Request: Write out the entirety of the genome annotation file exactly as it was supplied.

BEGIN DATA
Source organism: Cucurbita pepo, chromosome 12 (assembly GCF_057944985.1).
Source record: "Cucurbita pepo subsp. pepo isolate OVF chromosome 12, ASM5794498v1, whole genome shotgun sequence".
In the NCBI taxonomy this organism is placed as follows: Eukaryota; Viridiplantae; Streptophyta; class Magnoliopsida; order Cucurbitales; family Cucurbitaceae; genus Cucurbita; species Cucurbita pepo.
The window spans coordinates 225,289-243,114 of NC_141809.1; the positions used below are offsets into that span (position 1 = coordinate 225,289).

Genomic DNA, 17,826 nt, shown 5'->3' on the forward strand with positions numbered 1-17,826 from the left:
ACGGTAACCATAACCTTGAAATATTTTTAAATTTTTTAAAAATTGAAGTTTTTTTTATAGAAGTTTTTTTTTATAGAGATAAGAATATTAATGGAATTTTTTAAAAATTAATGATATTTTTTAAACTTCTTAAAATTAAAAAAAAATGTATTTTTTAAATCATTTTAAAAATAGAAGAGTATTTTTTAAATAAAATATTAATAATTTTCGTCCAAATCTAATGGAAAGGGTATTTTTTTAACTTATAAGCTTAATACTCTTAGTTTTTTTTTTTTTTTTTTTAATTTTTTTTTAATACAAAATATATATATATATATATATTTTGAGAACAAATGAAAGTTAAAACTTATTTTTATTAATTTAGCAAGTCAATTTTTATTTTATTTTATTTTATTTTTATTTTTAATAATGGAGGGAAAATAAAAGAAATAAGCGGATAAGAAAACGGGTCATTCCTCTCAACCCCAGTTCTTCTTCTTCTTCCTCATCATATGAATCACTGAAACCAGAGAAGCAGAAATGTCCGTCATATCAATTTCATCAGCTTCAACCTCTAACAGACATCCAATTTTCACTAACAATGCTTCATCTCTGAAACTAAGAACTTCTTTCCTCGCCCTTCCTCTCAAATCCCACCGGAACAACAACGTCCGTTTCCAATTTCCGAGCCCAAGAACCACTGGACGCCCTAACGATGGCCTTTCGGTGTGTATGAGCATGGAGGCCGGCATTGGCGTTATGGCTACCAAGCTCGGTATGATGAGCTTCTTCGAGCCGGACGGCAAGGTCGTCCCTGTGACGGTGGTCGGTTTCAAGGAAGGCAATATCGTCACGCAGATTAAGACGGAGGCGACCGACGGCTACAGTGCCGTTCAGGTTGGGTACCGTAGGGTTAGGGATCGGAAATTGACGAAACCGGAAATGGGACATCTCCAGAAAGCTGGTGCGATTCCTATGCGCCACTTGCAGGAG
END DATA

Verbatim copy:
Source organism: Cucurbita pepo, chromosome 12 (assembly GCF_057944985.1).
Source record: "Cucurbita pepo subsp. pepo isolate OVF chromosome 12, ASM5794498v1, whole genome shotgun sequence".
In the NCBI taxonomy this organism is placed as follows: Eukaryota; Viridiplantae; Streptophyta; class Magnoliopsida; order Cucurbitales; family Cucurbitaceae; genus Cucurbita; species Cucurbita pepo.
The window spans coordinates 225,289-243,114 of NC_141809.1; the positions used below are offsets into that span (position 1 = coordinate 225,289).

Genomic DNA, 17,826 nt, shown 5'->3' on the forward strand with positions numbered 1-17,826 from the left:
ACGGTAACCATAACCTTGAAATATTTTTAAATTTTTTAAAAATTGAAGTTTTTTTTATAGAAGTTTTTTTTTATAGAGATAAGAATATTAATGGAATTTTTTAAAAATTAATGATATTTTTTAAACTTCTTAAAATTAAAAAAAAATGTATTTTTTAAATCATTTTAAAAATAGAAGAGTATTTTTTAAATAAAATATTAATAATTTTCGTCCAAATCTAATGGAAAGGGTATTTTTTTAACTTATAAGCTTAATACTCTTAGTTTTTTTTTTTTTTTTTTTAATTTTTTTTTAATACAAAATATATATATATATATATATTTTGAGAACAAATGAAAGTTAAAACTTATTTTTATTAATTTAGCAAGTCAATTTTTATTTTATTTTATTTTATTTTTATTTTTAATAATGGAGGGAAAATAAAAGAAATAAGCGGATAAGAAAACGGGTCATTCCTCTCAACCCCAGTTCTTCTTCTTCTTCCTCATCATATGAATCACTGAAACCAGAGAAGCAGAAATGTCCGTCATATCAATTTCATCAGCTTCAACCTCTAACAGACATCCAATTTTCACTAACAATGCTTCATCTCTGAAACTAAGAACTTCTTTCCTCGCCCTTCCTCTCAAATCCCACCGGAACAACAACGTCCGTTTCCAATTTCCGAGCCCAAGAACCACTGGACGCCCTAACGATGGCCTTTCGGTGTGTATGAGCATGGAGGCCGGCATTGGCGTTATGGCTACCAAGCTCGGTATGATGAGCTTCTTCGAGCCGGACGGCAAGGTCGTCCCTGTGACGGTGGTCGGTTTCAAGGAAGGCAATATCGTCACGCAGATTAAGACGGAGGCGACCGACGGCTACAGTGCCGTTCAGGTTGGGTACCGTAGGGTTAGGGATCGGAAATTGACGAAACCGGAAATGGGACATCTCCAGAAAGCTGGTGCGATTCCTATGCGCCACTTGCAGGAG